The somewhat bizarre evolution of Tanner Houck

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It was only fitting Tanner Houck’s meeting the media Sunday was dominated by talk of one single pitch.

The path to his big-league debut Tuesday night, after all, has been dominated with talk of the great white whale, that one offering which will put the whole package together.

Currently, it is a split-fingered fastball.

"I definitely feel a lot more confident with lefties. I’ve definitely added a new weapon with the splitter,” Houck said. "I banged my changeup about two months ago. I was kind of on the fence with both of them for a while there throwing the changeup and the split. One day they were like, 'Here are the numbers, and your split plays way better to righties and lefties.'

"It just kind of opened up a new avenue and focused my mind completely along with continuing with developing the glove-side along with the four-seam fastball, and continuing to throw [the] two-seam and slider has been a big thing getting out lefties."

Houck's evolution is the ultimate reminder when it comes to developing baseball players. Even when it comes to first-rounders, what you see isn't ultimately usually what you're going to get.

He was taken 24th overall in the 2017 MLB Draft in large part because the Red Sox believed he was a perfect candidate to be something he wasn't. Houck was the clay, and the Red Sox were thrilled with the idea of molding him.

"One of the things we liked about Tanner in the draft is that we thought he was a top of the first-round pitcher and because of the style he was throwing he wasn't pitching up to his potential," former assistant pitching coach Brian Bannister told WEEI.com during 2018 spring training. "Literally, the pitches he was throwing was holding him back a little bit. We saw a power guy with a very flexible, loose, springy body that was capable of doing things that a lot of guys aren't capable of. We were really interested to see what he would look like as a power pitcher instead of a sinkerballer. He always had tremendous control, never walking anybody.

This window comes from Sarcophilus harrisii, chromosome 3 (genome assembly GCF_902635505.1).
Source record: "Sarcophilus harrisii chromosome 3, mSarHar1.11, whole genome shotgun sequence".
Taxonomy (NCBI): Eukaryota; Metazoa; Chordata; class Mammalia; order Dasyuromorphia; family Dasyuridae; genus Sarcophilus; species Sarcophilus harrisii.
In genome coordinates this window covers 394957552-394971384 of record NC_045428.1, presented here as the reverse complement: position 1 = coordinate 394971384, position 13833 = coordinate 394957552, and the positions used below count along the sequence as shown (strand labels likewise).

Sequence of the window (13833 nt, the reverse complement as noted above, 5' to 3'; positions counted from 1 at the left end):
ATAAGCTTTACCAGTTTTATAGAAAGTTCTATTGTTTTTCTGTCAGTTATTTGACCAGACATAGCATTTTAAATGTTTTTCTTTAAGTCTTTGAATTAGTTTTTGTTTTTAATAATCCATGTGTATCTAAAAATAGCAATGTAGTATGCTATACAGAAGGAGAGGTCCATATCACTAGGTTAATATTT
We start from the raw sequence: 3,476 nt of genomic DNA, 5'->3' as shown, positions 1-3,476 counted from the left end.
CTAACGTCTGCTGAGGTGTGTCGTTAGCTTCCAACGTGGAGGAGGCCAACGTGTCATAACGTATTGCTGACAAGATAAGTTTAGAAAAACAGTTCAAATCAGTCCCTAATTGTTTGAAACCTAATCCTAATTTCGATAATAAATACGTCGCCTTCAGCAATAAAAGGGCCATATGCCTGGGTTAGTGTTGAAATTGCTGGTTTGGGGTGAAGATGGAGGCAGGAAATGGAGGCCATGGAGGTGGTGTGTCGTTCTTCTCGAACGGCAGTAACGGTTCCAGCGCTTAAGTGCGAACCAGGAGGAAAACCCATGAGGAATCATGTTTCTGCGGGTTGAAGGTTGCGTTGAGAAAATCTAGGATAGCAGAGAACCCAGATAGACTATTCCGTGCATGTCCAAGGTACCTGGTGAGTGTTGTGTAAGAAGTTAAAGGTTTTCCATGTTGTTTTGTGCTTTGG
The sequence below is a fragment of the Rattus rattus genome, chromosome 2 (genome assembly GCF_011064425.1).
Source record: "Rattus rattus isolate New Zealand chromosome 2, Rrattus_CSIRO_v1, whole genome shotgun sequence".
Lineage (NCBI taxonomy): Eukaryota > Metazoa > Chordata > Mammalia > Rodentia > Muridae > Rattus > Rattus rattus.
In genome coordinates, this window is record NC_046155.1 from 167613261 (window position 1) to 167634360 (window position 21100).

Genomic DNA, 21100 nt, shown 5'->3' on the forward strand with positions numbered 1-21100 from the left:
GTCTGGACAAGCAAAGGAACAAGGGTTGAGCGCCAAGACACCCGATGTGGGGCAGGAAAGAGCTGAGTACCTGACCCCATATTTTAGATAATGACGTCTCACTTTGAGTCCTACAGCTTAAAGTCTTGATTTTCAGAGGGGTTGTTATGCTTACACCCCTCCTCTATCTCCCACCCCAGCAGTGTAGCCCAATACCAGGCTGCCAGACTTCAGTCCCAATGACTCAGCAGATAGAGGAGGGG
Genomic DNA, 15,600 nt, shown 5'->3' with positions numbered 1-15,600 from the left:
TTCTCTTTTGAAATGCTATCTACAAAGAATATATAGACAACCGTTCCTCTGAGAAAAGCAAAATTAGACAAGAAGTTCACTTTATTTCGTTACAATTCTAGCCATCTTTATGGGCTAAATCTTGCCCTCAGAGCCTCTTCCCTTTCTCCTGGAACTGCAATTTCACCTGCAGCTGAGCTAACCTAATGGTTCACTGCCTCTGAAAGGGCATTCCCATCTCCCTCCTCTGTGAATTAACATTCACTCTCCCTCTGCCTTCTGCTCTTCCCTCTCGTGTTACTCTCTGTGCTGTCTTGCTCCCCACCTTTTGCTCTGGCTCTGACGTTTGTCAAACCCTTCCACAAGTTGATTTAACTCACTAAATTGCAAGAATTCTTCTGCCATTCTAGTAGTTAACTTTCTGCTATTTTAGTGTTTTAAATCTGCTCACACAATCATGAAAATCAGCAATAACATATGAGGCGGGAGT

"He's been amazing because you don't usually have a first-rounder where you almost take him back to the drawing board immediately. But it was just an opportunity because he has such an aptitude for pitching, physically he's very talented, and he was very open to maximizing his performance. All of those ingredients led us to see him as a four-seam, power curveball, power changeup, cutter/slider guy who has a chance to be a long-term starter and not a reliever."

About that curveball ...

For a while that was the pitch which served as Houck's flavor of the month(s), using it to strikeout Mookie Betts in a backfield scrimmage. (That punch out came immediately after he got J.D. Martinez on a high-90's fastball.)

It was an offering that represented a familiar theme: Houck needed at least one more pitch than what he was delivering. On the day of those strikeouts on Field 5 at Fenway South, he was excited about the possibilities represented by the pitch.

"It's definitely come a long way," he told WEEI.com at the time. "I've been throwing it just over two months now. The best line I was always told was that it takes three years to develop an elite pitch. The first year you kind of learn how to throw it. The second year you learn how to control it. The third year you really learn how to master it and do whatever you want with it. I'm just on the beginning trails with it, but I'm super-excited with how it's come along."

Now? Same message, different pitch(es).

“I said I had a changeup but I think I threw it maybe 20 times all throughout three years of college," Houck said Sunday. "I was definitely a two-pitch pitcher. The first thing (the Red Sox) said whenever I came in was, ‘All right, if you want to be a starter in the big leagues, you have to develop a third pitch."

Where Houck has landed is in a confident place. He has the type of fastball and slider that can get any big-league righty hitter out, and the split-finger seems to have evolved to the point of controlling lefties, as well.

It will be 1,211 days between when he threw his last college pitch for the University of Missouri and when he takes the mound at Marlins Park. Seems about right.

“Right now, I’ve just got to embrace it and kind of let all the emotions out,” Houck said. “I know Tuesday will be a little bit different feeling, the heart will probably be pounding a little bit different, maybe a few butterflies, but just knowing that it’s still the same game, it’s still 60 feet, 6 inches to home plate and I just got to execute my gameplan and if I do that, I’m really confident.”